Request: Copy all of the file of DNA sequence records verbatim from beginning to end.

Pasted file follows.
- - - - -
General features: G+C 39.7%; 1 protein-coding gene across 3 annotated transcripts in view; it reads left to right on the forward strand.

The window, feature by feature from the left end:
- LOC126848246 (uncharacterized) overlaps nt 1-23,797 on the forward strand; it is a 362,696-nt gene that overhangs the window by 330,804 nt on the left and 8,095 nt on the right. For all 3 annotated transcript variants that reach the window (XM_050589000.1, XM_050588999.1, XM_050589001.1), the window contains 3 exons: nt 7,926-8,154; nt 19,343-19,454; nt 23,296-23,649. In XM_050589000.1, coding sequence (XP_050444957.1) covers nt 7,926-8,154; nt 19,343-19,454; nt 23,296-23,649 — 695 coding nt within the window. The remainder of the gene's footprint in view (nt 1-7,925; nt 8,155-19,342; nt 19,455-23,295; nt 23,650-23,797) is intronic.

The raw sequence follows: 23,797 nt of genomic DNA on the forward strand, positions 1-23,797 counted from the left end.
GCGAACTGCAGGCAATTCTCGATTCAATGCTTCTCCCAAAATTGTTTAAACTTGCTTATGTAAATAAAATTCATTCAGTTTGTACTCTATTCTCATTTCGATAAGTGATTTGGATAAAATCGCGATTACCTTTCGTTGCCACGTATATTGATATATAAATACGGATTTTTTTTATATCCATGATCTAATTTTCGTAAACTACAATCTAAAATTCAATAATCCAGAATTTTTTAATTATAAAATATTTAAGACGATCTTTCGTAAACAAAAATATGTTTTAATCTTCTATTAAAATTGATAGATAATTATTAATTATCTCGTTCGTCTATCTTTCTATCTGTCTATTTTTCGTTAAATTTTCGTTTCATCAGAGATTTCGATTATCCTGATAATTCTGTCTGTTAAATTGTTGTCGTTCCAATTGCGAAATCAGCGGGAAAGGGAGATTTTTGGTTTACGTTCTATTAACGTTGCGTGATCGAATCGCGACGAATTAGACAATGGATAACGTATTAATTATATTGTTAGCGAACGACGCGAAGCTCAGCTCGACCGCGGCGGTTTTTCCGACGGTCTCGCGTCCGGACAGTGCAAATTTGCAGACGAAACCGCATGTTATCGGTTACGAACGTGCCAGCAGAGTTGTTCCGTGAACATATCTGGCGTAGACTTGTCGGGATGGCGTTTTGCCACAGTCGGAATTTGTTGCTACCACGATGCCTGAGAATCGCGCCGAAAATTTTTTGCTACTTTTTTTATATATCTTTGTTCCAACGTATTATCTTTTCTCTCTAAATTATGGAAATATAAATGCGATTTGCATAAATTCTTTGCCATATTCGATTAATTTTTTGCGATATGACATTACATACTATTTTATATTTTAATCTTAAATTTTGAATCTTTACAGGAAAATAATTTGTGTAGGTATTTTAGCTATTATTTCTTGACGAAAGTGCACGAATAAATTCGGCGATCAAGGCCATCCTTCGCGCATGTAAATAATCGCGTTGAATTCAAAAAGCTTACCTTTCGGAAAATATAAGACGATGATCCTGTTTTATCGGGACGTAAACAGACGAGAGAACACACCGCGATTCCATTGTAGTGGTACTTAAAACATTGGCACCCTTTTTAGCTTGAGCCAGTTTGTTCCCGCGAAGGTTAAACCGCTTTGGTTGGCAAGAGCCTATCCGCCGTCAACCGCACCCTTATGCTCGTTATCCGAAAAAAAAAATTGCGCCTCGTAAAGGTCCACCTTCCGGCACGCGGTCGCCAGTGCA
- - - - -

General features: G+C 39.7%; 1 protein-coding gene across 3 annotated transcripts in view; it reads left to right on the forward strand.

The window, feature by feature from the left end:
- LOC126848246 (uncharacterized) overlaps nt 1-23,797 on the forward strand; it is a 362,696-nt gene that overhangs the window by 330,804 nt on the left and 8,095 nt on the right. For all 3 annotated transcript variants that reach the window (XM_050589000.1, XM_050588999.1, XM_050589001.1), the window contains 3 exons: nt 7,926-8,154; nt 19,343-19,454; nt 23,296-23,649. In XM_050589000.1, coding sequence (XP_050444957.1) covers nt 7,926-8,154; nt 19,343-19,454; nt 23,296-23,649 — 695 coding nt within the window. The remainder of the gene's footprint in view (nt 1-7,925; nt 8,155-19,342; nt 19,455-23,295; nt 23,650-23,797) is intronic.

The raw sequence follows: 23,797 nt of genomic DNA on the forward strand, positions 1-23,797 counted from the left end.
GCGAACTGCAGGCAATTCTCGATTCAATGCTTCTCCCAAAATTGTTTAAACTTGCTTATGTAAATAAAATTCATTCAGTTTGTACTCTATTCTCATTTCGATAAGTGATTTGGATAAAATCGCGATTACCTTTCGTTGCCACGTATATTGATATATAAATACGGATTTTTTTTATATCCATGATCTAATTTTCGTAAACTACAATCTAAAATTCAATAATCCAGAATTTTTTAATTATAAAATATTTAAGACGATCTTTCGTAAACAAAAATATGTTTTAATCTTCTATTAAAATTGATAGATAATTATTAATTATCTCGTTCGTCTATCTTTCTATCTGTCTATTTTTCGTTAAATTTTCGTTTCATCAGAGATTTCGATTATCCTGATAATTCTGTCTGTTAAATTGTTGTCGTTCCAATTGCGAAATCAGCGGGAAAGGGAGATTTTTGGTTTACGTTCTATTAACGTTGCGTGATCGAATCGCGACGAATTAGACAATGGATAACGTATTAATTATATTGTTAGCGAACGACGCGAAGCTCAGCTCGACCGCGGCGGTTTTTCCGACGGTCTCGCGTCCGGACAGTGCAAATTTGCAGACGAAACCGCATGTTATCGGTTACGAACGTGCCAGCAGAGTTGTTCCGTGAACATATCTGGCGTAGACTTGTCGGGATGGCGTTTTGCCACAGTCGGAATTTGTTGCTACCACGATGCCTGAGAATCGCGCCGAAAATTTTTTGCTACTTTTTTTATATATCTTTGTTCCAACGTATTATCTTTTCTCTCTAAATTATGGAAATATAAATGCGATTTGCATAAATTCTTTGCCATATTCGATTAATTTTTTGCGATATGACATTACATACTATTTTATATTTTAATCTTAAATTTTGAATCTTTACAGGAAAATAATTTGTGTAGGTATTTTAGCTATTATTTCTTGACGAAAGTGCACGAATAAATTCGGCGATCAAGGCCATCCTTCGCGCATGTAAATAATCGCGTTGAATTCAAAAAGCTTACCTTTCGGAAAATATAAGACGATGATCCTGTTTTATCGGGACGTAAACAGACGAGAGAACACACCGCGATTCCATTGTAGTGGTACTTAAAACATTGGCACCCTTTTTAGCTTGAGCCAGTTTGTTCCCGCGAAGGTTAAACCGCTTTGGTTGGCAAGAGCCTATCCGCCGTCAACCGCACCCTTATGCTCGTTATCCGAAAAAAAAAATTGCGCCTCGTAAAGGTCCACCTTCCGGCACGCGGTCGCCAGTGCA